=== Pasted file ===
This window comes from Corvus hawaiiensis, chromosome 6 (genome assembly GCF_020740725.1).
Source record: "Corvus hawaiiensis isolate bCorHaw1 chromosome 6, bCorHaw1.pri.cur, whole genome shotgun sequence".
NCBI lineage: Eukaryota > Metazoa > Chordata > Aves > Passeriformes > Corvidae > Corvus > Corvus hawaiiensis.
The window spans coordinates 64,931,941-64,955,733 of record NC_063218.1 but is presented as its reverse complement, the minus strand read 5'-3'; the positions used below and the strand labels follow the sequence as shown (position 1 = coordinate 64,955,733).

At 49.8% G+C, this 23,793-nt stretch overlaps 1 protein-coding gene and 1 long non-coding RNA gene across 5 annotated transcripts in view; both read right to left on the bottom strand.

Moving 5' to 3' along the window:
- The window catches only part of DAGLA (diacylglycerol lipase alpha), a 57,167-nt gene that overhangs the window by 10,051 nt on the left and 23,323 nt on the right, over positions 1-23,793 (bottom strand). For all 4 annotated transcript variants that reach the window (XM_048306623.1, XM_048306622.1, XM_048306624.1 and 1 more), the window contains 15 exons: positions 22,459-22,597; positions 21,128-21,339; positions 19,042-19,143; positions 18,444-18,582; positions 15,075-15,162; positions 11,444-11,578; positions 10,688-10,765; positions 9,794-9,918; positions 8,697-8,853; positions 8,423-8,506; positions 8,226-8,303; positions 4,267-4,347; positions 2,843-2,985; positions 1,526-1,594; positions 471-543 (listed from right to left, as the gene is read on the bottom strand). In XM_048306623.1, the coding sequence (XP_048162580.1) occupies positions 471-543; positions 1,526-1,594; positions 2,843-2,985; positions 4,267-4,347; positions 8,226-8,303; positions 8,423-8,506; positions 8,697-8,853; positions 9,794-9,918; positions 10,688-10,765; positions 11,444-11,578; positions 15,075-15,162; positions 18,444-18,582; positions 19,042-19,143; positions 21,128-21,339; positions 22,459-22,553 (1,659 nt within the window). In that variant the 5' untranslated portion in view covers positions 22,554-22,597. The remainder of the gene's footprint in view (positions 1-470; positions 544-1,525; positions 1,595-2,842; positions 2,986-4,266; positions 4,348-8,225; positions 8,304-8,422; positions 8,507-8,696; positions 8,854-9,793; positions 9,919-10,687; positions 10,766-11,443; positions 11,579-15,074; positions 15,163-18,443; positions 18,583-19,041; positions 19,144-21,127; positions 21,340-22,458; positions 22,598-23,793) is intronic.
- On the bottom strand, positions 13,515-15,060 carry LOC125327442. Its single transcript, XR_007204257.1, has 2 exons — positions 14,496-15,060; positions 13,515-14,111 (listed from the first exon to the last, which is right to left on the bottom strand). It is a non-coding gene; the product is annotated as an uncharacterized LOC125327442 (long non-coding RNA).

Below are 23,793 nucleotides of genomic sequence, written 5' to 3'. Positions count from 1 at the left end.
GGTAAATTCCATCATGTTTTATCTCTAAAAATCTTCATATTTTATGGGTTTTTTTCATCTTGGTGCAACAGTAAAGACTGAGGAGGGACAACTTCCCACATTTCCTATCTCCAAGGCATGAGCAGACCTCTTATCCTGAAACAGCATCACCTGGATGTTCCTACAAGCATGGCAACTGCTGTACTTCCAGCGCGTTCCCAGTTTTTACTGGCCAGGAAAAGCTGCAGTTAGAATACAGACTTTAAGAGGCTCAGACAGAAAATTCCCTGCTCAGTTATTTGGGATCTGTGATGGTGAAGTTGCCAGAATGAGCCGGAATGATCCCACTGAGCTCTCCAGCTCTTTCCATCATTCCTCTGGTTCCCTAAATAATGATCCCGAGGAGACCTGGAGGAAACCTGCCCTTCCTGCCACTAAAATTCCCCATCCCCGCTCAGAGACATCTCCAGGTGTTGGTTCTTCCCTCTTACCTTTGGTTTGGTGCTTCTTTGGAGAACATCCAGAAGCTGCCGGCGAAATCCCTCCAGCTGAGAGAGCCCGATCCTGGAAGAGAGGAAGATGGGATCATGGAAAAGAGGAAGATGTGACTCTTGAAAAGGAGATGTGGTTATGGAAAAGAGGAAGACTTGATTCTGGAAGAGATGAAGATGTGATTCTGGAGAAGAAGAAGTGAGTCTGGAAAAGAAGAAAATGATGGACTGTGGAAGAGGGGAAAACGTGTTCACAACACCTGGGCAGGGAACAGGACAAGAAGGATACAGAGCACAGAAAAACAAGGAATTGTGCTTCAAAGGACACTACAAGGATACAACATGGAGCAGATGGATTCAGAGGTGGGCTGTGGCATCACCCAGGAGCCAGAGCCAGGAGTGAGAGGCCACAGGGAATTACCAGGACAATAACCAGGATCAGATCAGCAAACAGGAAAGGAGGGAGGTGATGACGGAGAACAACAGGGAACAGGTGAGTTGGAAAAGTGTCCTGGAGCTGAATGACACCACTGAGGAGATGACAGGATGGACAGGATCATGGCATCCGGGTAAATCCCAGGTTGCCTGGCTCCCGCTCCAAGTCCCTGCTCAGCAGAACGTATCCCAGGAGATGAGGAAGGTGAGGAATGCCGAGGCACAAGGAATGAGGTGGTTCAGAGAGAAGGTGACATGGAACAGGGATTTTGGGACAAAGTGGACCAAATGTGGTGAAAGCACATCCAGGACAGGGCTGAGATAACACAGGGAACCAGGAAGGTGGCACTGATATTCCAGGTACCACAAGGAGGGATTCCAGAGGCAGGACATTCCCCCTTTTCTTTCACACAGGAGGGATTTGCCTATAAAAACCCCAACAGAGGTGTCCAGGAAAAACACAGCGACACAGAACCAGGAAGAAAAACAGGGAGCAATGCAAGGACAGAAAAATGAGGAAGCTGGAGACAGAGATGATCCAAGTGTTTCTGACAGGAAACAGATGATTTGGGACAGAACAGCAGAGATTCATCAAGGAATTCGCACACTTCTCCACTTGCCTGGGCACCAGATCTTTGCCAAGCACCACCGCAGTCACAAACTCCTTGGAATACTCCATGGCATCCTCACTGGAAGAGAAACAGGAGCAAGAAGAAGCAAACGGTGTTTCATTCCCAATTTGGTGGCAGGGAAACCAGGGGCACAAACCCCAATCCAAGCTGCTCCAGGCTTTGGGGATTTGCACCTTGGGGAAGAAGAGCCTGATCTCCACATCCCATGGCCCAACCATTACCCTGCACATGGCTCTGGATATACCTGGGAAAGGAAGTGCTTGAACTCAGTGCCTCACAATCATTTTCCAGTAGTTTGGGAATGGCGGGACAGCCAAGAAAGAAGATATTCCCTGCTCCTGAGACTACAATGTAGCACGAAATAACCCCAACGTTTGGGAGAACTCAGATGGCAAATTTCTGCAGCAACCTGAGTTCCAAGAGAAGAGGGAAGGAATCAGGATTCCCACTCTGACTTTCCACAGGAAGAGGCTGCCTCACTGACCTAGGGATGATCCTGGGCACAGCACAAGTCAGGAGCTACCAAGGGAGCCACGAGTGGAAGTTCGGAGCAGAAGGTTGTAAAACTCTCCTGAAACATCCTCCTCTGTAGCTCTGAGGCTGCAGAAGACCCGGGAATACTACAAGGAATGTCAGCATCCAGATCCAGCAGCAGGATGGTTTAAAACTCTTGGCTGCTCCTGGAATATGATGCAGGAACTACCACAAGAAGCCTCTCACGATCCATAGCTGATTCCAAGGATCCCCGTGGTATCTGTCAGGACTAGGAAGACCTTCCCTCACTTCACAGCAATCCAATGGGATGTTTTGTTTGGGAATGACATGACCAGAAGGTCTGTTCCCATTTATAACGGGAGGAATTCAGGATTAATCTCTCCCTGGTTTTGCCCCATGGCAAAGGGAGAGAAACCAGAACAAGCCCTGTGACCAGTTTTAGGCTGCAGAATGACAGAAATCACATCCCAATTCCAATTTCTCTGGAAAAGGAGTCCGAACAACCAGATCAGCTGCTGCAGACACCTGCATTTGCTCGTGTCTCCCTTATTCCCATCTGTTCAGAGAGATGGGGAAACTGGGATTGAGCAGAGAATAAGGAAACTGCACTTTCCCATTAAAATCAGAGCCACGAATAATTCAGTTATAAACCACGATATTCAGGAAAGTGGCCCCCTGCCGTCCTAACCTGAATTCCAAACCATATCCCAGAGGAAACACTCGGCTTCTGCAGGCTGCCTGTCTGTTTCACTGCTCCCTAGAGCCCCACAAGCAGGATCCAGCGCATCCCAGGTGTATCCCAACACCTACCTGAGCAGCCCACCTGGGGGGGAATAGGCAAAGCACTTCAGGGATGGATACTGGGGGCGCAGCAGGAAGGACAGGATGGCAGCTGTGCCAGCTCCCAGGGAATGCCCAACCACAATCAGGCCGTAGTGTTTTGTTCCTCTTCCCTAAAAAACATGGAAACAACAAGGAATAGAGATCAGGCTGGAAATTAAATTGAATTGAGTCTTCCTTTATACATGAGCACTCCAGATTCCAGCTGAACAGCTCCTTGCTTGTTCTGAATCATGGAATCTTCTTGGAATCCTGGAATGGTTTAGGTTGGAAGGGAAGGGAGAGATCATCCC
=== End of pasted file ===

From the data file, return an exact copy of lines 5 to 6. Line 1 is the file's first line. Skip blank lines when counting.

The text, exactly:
At 49.8% G+C, this 23,793-nt stretch overlaps 1 protein-coding gene and 1 long non-coding RNA gene across 5 annotated transcripts in view; both read right to left on the bottom strand.

Moving 5' to 3' along the window: